Take the case of a work group supervisor or manager who is responsible for collecting and organizing a wide range of information, including some of the following: scheduling information for the work group; product information about equipment used by the group, maintainence record, and equipment to be purchased in the future; sensitive and strategic information about the business' marketing strategy as it pertains to the work group (usually from superiors); information about the work group's policies, practices, and productivity; complaints about members of the work group from customers and organizational constituents, copies of employee performance appraisals, etc. The physical environment and information habits of the traditional office or production shop are structured by this information matrix; we house file cabinets, recordkeeping systems and supervisors in secure, locking offices for the purpose of protecting that portion of the supervisor's information holdings that are genuinely sensitive. Access to this environment, and its information, is restricted by more than just locks. Dress codes and other status distinctions help identify where the most important organizational information is and who has access to it. The work habits which flow from this information matrix include a regular hierarchy of departmental, managerial, and executive meetings (often held to share verbally information recorded separately by each level of management). This information matrix also supports practices which might be called "rules of access" because they determine a worker's ability to solicit information about the work process, call meetings, and set initiatives and agenda items. Because the manager has the best resource base of anyone in the workgroup (staff, phone service, and other information handling technology) and the greatest involvement in informatioon sharing practicies, such as interdepartmental meetings, this matrix of information has a tendency to be self-sustaining; as new information handling tasks arise, efficiency seems to demand that they be assigned to the manager's office. The result of this traditional practice is what I call a "monopoly of information functions." In what follows, I want to point out the potential moral costs of this dynamic and suggest that an enlightened information policy, which pursues a "distributed processing" model of information handling, can realize great moral and practical benefits.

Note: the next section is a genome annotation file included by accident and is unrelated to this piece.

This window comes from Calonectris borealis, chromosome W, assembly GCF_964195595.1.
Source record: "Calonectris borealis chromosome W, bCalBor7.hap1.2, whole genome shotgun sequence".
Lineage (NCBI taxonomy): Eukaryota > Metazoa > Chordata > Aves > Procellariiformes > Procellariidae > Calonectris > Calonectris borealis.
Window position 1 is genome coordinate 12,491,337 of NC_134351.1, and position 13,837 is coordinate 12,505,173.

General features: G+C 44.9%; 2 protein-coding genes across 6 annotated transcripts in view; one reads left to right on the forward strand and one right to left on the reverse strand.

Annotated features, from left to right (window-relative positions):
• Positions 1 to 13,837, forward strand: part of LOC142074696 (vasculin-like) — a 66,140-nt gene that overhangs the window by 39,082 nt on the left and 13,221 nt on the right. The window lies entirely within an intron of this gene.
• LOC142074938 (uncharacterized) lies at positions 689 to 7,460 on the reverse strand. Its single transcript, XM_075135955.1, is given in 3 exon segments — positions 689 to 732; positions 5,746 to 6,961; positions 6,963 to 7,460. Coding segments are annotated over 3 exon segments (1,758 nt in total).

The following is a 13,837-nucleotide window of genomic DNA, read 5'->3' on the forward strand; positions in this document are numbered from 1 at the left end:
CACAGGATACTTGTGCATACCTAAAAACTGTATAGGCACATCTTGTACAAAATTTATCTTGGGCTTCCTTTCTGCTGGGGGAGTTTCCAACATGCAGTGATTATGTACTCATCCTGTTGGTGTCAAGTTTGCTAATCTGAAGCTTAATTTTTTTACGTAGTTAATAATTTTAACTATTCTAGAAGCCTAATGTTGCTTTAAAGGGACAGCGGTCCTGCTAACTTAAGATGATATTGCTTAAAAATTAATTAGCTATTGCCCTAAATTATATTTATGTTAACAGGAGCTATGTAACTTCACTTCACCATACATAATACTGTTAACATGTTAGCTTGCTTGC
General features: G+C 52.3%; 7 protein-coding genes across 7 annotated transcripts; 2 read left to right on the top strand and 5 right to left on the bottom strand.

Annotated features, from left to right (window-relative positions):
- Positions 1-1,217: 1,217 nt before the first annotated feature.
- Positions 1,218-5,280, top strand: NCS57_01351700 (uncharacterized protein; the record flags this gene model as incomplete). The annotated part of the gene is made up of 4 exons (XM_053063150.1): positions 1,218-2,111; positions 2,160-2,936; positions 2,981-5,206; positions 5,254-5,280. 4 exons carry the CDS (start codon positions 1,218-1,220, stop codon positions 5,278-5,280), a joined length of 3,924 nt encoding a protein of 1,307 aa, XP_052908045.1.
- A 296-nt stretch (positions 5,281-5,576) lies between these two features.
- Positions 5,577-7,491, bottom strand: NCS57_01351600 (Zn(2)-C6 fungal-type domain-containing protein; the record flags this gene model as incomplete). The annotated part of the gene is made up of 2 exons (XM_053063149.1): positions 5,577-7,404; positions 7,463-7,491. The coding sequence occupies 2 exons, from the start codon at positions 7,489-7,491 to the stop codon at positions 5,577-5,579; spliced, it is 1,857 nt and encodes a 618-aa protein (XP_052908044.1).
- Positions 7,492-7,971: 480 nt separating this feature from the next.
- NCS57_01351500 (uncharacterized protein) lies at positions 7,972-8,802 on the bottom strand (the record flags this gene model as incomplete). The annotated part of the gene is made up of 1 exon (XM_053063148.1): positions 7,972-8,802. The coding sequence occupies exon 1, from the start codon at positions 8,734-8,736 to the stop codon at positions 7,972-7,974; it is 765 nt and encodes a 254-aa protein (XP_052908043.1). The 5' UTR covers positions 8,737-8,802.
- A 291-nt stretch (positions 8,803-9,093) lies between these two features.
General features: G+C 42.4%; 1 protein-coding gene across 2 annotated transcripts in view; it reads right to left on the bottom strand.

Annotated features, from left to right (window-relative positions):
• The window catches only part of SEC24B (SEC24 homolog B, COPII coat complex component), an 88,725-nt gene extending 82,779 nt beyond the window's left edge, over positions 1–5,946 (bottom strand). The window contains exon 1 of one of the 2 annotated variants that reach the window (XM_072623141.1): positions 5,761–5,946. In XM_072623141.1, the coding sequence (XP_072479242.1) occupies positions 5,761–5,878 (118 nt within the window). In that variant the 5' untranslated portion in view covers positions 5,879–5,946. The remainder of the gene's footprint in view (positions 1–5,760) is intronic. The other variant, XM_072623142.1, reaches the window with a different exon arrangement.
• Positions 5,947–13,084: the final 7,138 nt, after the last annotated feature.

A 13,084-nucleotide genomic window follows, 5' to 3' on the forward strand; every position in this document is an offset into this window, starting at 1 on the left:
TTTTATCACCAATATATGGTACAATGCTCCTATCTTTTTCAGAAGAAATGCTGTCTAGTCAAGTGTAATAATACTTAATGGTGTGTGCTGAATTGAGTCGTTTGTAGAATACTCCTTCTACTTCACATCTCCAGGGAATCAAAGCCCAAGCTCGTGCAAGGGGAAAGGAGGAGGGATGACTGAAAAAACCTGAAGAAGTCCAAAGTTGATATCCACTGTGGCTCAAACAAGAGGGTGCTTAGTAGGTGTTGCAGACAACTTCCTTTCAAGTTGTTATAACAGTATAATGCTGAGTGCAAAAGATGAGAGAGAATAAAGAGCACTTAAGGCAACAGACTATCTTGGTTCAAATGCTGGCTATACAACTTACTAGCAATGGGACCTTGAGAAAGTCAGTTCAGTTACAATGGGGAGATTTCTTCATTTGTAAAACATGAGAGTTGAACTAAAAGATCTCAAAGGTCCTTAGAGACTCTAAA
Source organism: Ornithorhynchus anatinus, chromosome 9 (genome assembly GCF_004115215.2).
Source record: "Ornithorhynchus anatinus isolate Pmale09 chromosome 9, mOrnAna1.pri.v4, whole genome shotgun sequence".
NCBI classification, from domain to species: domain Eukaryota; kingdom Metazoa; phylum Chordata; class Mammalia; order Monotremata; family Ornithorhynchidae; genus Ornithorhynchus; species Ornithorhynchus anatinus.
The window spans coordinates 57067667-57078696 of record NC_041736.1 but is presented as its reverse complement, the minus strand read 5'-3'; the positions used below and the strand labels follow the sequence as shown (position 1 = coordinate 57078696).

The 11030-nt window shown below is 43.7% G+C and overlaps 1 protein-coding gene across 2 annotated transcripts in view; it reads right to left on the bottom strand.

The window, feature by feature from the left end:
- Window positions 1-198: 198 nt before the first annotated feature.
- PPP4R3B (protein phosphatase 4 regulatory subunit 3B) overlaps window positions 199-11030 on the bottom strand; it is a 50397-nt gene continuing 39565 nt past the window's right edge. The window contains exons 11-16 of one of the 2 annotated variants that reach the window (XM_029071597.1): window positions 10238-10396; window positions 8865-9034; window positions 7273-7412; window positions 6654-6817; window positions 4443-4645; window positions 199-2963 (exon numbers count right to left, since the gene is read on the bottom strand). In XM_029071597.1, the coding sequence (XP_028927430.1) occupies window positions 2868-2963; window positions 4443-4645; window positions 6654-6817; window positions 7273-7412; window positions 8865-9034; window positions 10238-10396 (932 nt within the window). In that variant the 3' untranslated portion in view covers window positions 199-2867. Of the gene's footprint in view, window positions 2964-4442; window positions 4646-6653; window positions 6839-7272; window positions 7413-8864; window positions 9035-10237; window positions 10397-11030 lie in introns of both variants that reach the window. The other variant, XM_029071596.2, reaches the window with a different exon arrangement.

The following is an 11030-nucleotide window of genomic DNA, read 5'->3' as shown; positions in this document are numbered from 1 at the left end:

First, however, we should look at three traditional arguments for conserving the role of the traditional manager as an information monopolist. The first is a strict cost argument. The marginal cost of letting the manager take on additional information functions is lower than distributing those functions to other workers. For example, other qualified workers might have to maintain duplicate records of much information already possessed by the manager in order to handle an additional function. Second, it is often argued that organizational efficiency requires that information functions be centralized and that the manager, as contact person, be easily identifiable to other members of the organization. Quite reasonably, we want to be able to pick up a phone and call one number for a variety of information needs. Traditional reporting systems are "many-to-one" relationships, many workers reporting to one supervisor, many supervisors reporting to one manager, etc. Using this logic, concentration of organizational information is inevitable. Finally, and perhaps the strongest argument at first glance, the manager possesses skills and training that other members of the work group do not possess. One might be sympathetic to the idea of distributing information handling functions, and yet believe that it would be irresponsible to do so because the manager and the worker differ in expertise and judgement.